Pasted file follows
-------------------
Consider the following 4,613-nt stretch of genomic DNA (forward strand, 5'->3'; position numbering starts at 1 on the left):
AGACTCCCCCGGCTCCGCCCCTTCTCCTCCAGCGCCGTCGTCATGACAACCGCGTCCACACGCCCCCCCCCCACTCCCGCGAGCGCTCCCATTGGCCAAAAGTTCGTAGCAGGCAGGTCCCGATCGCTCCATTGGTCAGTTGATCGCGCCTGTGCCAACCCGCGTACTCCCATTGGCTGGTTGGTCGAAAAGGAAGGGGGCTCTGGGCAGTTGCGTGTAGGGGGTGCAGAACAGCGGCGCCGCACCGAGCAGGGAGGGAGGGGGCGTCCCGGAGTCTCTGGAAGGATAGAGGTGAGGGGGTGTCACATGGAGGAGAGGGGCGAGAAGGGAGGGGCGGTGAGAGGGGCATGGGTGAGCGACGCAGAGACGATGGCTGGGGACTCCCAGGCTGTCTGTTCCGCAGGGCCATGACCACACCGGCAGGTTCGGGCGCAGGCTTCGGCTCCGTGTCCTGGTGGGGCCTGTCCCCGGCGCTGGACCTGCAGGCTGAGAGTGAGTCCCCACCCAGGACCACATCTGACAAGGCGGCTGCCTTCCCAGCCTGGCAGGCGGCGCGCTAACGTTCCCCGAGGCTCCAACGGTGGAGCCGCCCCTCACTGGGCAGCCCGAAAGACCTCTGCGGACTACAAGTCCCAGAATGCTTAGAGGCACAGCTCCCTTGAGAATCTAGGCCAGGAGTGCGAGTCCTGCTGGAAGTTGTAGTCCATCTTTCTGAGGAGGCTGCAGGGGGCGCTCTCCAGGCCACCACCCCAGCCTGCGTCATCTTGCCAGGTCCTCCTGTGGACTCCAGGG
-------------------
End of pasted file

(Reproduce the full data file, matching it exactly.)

Consider the following 4,613-nt stretch of genomic DNA (forward strand, 5'->3'; position numbering starts at 1 on the left):
AGACTCCCCCGGCTCCGCCCCTTCTCCTCCAGCGCCGTCGTCATGACAACCGCGTCCACACGCCCCCCCCCCACTCCCGCGAGCGCTCCCATTGGCCAAAAGTTCGTAGCAGGCAGGTCCCGATCGCTCCATTGGTCAGTTGATCGCGCCTGTGCCAACCCGCGTACTCCCATTGGCTGGTTGGTCGAAAAGGAAGGGGGCTCTGGGCAGTTGCGTGTAGGGGGTGCAGAACAGCGGCGCCGCACCGAGCAGGGAGGGAGGGGGCGTCCCGGAGTCTCTGGAAGGATAGAGGTGAGGGGGTGTCACATGGAGGAGAGGGGCGAGAAGGGAGGGGCGGTGAGAGGGGCATGGGTGAGCGACGCAGAGACGATGGCTGGGGACTCCCAGGCTGTCTGTTCCGCAGGGCCATGACCACACCGGCAGGTTCGGGCGCAGGCTTCGGCTCCGTGTCCTGGTGGGGCCTGTCCCCGGCGCTGGACCTGCAGGCTGAGAGTGAGTCCCCACCCAGGACCACATCTGACAAGGCGGCTGCCTTCCCAGCCTGGCAGGCGGCGCGCTAACGTTCCCCGAGGCTCCAACGGTGGAGCCGCCCCTCACTGGGCAGCCCGAAAGACCTCTGCGGACTACAAGTCCCAGAATGCTTAGAGGCACAGCTCCCTTGAGAATCTAGGCCAGGAGTGCGAGTCCTGCTGGAAGTTGTAGTCCATCTTTCTGAGGAGGCTGCAGGGGGCGCTCTCCAGGCCACCACCCCAGCCTGCGTCATCTTGCCAGGTCCTCCTGTGGACTCCAGGG